Saturday, March 30, 2013

Great day hike trail for kids: Bridalveil Fall

Bridalveil Fall, Yosemite National Park

Waterfall drops 620 feet over cliffside

Bridalveil Fall marks one of the park’s most recognizable and popular features, and for good reason. The falls drops 620 feet – the height of a 62-story building – on Yosemite Valley’s southern wall, between Cathedral Rocks and the Leaning Tower. When wind blows the waterfall’s mist sideways, it resembles a bridal veil.

Though hardly as high as Yosemite Fall, Bridalveil is the highest waterfall in the national park that flows year-round. Fed by melting snow, a shaded drainage keeps Bridalveil Creek constantly flowing, even in dry years.

Kids will love watching the falls, getting wet from its mist, spotting rainbows in it, running across multiple bridges, and scampering over boulders at the fall’s base.

To reach the fall, from the South Entrance head up Wawona Road into Yosemite Valley. If just arriving in Yosemite after a long drive, this hike is a great place to get out and stretch your legs. Select the westernmost parking lot, as this allows you to cross in front of the falls and then take the brief walk to the vista point. The trailhead is at the parking lot’s east end.

Snowy white water
A short trail largely parallels the road, crossing Bridalveil Creek and a pleasant meadow. Along the way, Bridalveil cascades over the precipice’s edge. Glaciers during the last ice age carved out the valley, leaving the incredible, sheer granite walls that the water glides down.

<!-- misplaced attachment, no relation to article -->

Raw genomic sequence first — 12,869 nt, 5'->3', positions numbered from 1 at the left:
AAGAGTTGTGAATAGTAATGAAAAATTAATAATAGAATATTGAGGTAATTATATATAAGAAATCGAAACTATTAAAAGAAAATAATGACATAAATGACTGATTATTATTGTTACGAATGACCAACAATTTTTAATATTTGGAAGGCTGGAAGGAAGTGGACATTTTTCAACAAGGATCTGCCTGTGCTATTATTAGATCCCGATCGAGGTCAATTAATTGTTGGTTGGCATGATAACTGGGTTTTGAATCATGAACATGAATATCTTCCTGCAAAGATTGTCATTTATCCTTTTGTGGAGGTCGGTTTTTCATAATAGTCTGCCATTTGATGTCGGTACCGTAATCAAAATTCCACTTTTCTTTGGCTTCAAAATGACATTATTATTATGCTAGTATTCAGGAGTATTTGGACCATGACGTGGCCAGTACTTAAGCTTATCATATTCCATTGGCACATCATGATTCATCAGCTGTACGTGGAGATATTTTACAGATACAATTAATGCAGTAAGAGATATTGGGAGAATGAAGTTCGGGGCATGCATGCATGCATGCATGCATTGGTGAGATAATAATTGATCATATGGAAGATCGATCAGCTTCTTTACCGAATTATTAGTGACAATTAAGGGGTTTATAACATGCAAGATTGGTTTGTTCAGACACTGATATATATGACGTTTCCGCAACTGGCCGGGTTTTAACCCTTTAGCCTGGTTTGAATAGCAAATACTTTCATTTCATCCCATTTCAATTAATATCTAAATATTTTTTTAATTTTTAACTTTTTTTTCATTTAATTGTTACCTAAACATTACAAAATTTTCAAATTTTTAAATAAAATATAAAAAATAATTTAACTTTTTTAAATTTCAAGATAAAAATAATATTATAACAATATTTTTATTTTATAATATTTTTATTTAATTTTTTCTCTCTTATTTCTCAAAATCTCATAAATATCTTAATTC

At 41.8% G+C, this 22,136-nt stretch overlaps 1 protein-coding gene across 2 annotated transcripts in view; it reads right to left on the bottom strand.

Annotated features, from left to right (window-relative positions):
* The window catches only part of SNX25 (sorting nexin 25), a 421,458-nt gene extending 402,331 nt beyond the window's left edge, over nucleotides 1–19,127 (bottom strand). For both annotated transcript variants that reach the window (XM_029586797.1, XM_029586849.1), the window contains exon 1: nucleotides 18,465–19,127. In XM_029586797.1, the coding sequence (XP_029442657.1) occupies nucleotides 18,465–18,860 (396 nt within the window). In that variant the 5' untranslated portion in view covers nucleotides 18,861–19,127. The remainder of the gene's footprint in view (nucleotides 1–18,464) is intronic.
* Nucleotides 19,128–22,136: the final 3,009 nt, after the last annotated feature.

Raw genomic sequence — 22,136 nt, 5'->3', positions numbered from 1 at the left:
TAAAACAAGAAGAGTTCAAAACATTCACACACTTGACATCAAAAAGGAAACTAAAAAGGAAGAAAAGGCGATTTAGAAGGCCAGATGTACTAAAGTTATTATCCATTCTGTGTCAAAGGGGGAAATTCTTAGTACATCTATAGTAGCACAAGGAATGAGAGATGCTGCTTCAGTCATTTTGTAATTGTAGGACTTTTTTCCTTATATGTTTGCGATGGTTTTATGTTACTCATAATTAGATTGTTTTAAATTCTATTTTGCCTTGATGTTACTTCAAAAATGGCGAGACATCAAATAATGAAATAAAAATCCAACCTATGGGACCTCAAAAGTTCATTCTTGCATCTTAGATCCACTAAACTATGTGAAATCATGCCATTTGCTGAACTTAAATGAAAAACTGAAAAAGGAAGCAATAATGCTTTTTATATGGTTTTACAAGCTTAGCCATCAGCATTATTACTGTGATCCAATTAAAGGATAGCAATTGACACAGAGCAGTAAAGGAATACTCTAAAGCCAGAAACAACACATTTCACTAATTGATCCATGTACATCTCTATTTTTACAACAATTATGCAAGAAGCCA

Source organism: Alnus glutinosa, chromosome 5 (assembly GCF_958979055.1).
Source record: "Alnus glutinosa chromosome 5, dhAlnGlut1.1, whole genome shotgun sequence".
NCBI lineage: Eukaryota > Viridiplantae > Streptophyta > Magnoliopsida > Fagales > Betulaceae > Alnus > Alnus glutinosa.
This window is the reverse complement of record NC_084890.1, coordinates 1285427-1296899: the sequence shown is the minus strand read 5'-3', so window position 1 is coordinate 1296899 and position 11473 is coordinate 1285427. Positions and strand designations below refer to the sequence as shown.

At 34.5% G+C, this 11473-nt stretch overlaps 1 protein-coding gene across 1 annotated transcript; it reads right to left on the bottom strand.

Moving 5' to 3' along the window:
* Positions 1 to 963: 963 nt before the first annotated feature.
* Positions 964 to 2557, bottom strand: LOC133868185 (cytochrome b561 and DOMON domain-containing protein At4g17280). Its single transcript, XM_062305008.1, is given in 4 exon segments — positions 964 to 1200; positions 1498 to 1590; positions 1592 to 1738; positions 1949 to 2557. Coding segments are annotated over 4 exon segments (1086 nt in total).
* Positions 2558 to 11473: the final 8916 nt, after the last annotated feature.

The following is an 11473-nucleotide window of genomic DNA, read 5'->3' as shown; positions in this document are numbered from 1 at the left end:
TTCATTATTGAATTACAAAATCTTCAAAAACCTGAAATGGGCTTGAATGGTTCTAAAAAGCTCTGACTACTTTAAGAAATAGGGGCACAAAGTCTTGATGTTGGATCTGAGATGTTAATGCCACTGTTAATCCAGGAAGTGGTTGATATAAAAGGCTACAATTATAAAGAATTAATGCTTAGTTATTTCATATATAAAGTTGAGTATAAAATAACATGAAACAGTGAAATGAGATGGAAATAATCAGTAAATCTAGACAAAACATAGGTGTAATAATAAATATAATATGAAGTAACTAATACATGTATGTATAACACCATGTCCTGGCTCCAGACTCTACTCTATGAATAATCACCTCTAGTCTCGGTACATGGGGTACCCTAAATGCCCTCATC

Upon joining the trail leading directly to the vista point, the path widens. Though paved, it is not fully handicap accessible, though a wheelchair can traverse it with strong assistance. A slight incline in this 0.2 mile section results in a 100-foot elevation gain.

The vista point sits at the fall’s base with a boulder field between the two. The water appears snowy white. Wind often blows the falls and mist sideways, giving it the appearance of a lacy veil – hence the name, Bridalveil Fall.

The best time of time to see the falls is late afternoon, between 4-5 p.m., on sunny days. A rainbow will appear, and as the wind shifts the falls and mist, the water shimmers in an array of changing colors. Stick around for sunset, and the falls and granite walls glow orange.

Seasonal changes
Which season to visit the fall depends on what your kids will enjoy more: a spectacular spray or scrambling over the boulders near the fall’s base.

If the former, you’ll want to visit Yosemite in late May and June when snowmelt raises water levels to their highest. The thundering fall creates its own microweather, so you’ll need to don raingear and protect your camera if it’s not waterproof. Sometimes the fall’s “rainstorm” can be felt up to a quarter mile away. Following winters of heavy precipitation in the Sierras, the asphalt trail leading to the base even will overflow with water. By August, when the weather is warmer, the amount of water heading over the falls drops, but it’s still incredible.

Regardless of which season you select, expect traffic to be heavy around Bridalveil Fall, not to mention the rest of the park.

From the vista point, you can continue walking toward the waterfalls for about 200 feet. A trail branches from this, closing on Bridal Veil as you pass through maple, oaks, cedar, and bay trees. Three stone bridges cross streams flowing from the fall’s base, and the trail then turns back toward the parking lot, leading to a view of the famous El Capitan across the valley floor.

Be careful of scampering over the boulders, as they are slippery when wet. On dry days, especially in August and September, this usually isn’t a problem. Also be forewarned that some of the rocks have sharp edges, so you’ll want to wear good hiking boots.

Avoid the boulders in winter, however, as ice covers most of them and often the trail as well.

Learn about trail guidebooks available in the Hittin’ the Trail series.